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A function is a named, reusable block of code that can be called and executed throughout a program.

A function is declared with the fun keyword, a function name, parentheses containing (optional) arguments, as well as an (optional) return type.

To call/invoke a function, write the name of the function followed by parentheses.

fun greet() {
println("Hey there!")
fun main() {
// Function call
greet() // Prints: Hey there!

Function Arguments

In Kotlin, an argument is a piece of data we can pass into a function when invoking it.

To pass data into a function, the function’s header must include parameters that describe the name and data type of the incoming data. If a function is declared with parameters, then data must be passed when the function is invoked. We can include as many parameters as needed.

fun birthday(name: String, age: Int) {
println("Happy birthday $name! You turn $age today!")
fun main() {
birthday("Oscar", 26) // Prints: Happy birthday Oscar! You turn 25 today!
birthday("Amarah", 30) // Prints: Happy birthday Amarah! You turn 30 today!

Default Arguements

We can give arguments a default value which provides an argument an automatic value if no value is passed into the function when it’s invoked.

fun favoriteLanguage(name, language = "Kotlin") {
println("Hello, $name. Your favorite programming language is $language")
fun main() {
favoriteLanguage("Manon") // Prints: Hello, Manon. Your favorite programming language is Kotlin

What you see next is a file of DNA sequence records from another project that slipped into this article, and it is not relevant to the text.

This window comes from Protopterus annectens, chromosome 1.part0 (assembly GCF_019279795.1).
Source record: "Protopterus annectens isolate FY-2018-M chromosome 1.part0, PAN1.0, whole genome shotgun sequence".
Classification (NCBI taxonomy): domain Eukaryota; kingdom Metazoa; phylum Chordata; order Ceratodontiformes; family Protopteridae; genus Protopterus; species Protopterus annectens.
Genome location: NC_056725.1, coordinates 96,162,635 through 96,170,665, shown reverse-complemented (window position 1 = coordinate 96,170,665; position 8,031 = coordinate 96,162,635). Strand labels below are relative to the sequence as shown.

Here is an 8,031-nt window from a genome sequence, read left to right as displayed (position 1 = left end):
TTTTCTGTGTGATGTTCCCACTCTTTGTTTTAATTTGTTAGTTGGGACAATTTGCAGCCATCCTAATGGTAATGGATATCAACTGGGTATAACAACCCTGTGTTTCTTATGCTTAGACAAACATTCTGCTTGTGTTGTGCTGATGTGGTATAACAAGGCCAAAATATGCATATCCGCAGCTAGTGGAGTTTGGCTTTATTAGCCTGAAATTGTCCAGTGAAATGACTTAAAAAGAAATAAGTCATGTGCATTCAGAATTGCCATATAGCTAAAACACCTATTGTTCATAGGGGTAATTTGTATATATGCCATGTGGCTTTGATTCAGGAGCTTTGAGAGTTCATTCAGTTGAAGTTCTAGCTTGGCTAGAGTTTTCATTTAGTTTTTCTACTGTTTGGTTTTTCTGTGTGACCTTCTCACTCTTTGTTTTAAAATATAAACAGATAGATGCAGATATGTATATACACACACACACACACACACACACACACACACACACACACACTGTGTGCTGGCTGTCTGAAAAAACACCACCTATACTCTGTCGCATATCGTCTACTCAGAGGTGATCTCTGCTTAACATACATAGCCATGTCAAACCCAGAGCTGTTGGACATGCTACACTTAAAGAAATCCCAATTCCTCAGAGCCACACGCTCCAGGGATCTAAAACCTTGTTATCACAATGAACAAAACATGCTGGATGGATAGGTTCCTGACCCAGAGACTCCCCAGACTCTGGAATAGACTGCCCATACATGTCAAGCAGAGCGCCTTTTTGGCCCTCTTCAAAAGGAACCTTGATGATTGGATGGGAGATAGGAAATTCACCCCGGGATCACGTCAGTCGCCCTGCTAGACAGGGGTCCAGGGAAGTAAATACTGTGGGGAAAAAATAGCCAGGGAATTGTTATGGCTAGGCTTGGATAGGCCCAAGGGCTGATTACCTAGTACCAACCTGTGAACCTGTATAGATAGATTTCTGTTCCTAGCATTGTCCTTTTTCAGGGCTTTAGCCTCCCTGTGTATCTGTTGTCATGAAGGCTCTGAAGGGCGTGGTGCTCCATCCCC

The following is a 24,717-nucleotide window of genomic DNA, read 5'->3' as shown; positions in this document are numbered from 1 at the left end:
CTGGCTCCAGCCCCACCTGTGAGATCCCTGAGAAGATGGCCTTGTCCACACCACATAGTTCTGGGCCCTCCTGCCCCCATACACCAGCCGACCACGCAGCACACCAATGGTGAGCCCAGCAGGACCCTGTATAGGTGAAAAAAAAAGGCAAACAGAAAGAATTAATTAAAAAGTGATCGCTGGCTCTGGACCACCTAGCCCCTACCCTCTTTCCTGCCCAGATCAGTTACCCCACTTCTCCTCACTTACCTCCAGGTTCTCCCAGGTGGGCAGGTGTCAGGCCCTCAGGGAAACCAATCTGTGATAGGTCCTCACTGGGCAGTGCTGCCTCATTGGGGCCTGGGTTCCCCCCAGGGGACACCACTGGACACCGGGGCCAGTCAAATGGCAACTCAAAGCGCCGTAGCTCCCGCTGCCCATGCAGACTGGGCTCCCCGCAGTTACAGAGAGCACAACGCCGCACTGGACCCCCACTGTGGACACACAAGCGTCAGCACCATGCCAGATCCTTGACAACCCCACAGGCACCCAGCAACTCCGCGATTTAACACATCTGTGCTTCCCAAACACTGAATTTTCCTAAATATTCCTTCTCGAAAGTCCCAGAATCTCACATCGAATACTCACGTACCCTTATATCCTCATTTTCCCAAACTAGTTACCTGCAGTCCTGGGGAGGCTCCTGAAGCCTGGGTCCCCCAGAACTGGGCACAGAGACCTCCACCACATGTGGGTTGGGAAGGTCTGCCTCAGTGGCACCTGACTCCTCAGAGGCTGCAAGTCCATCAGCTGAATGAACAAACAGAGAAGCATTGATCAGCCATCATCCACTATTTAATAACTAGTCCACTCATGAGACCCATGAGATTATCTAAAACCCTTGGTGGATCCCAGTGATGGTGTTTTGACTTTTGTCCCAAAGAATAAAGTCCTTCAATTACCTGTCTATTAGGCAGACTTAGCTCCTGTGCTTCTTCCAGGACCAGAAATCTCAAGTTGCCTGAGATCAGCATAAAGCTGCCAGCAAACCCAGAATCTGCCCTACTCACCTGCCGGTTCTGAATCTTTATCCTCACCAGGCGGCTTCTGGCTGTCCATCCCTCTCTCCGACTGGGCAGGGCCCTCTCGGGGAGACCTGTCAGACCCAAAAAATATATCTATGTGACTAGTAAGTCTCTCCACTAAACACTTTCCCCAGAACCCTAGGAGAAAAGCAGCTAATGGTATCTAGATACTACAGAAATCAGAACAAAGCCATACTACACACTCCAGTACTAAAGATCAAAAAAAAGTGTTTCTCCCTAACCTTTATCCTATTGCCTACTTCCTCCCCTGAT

favoriteLanguage("Lee", "Java") // Prints: Hello, Lee. Your favorite programming language is Java

Named Arguments

We can name our arguments when invoking a function to provide additional readability.

To name an argument, write the argument name followed by the assignment operator (=) and the argument value. The argument’s name must have the same name as the parameter in the function being called.

By naming our arguments, we can place arguments in any order when the function is being invoked.

fun findMyAge(currentYear: Int, birthYear: Int) {
var myAge = currentYear - birthYear
println("I am $myAge years old.")
fun main() {
findMyAge(currentYear = 2020, birthYear = 1995)
// Prints: I am 25 years old.
findMyAge(birthYear = 1920, currentYear = 2020)
// Prints: I am 100 years old.

Return Statement

In Kotlin, in order to return a value from a function, we must add a return statement to our function using the return keyword. This value is then passed to where the function was invoked.

If we plan to return a value from a function, we must declare the return type in the function header.

// Return type is declared outside the parentheses
fun getArea(length: Int, width: Int): Int {
var area = length * width
// return statement
return area
fun main() {
var myArea = getArea(10, 8)
println("The area is $myArea.") // Prints: The area is 80.

Single Expression Functions

If a function contains only a single expression, we can use a shorthand syntax to create our function.

Instead of placing curly brackets after the function header to contain the function’s code block, we can use an assignment operator = followed by the expression being returned.

fun fullName(firstName: String, lastName: String) = "$firstName $lastName"
fun main() {
println(fullName("Ariana", "Ortega")) // Prints: Ariana Ortega
println(fullName("Kai", "Gittens")) // Prints: Kai Gittens

Function Literals

Function literals are unnamed functions that can be treated as expressions: we can assign them to variables, call them, pass them as arguments, and return them from a function as we could with any other value.

Two types of function literals are anonymous functions and lambda expressions.

fun main() {
// Anonymous Function:
var getProduct = fun(num1: Int, num2: Int): Int {
return num1 * num2
println(getProduct(8, 3)) // Prints: 24
// Lambda Expression
var getDifference = { num1: Int, num2: Int -> num1 - num2 }
println(getDifference(10, 3)) // Prints: 7

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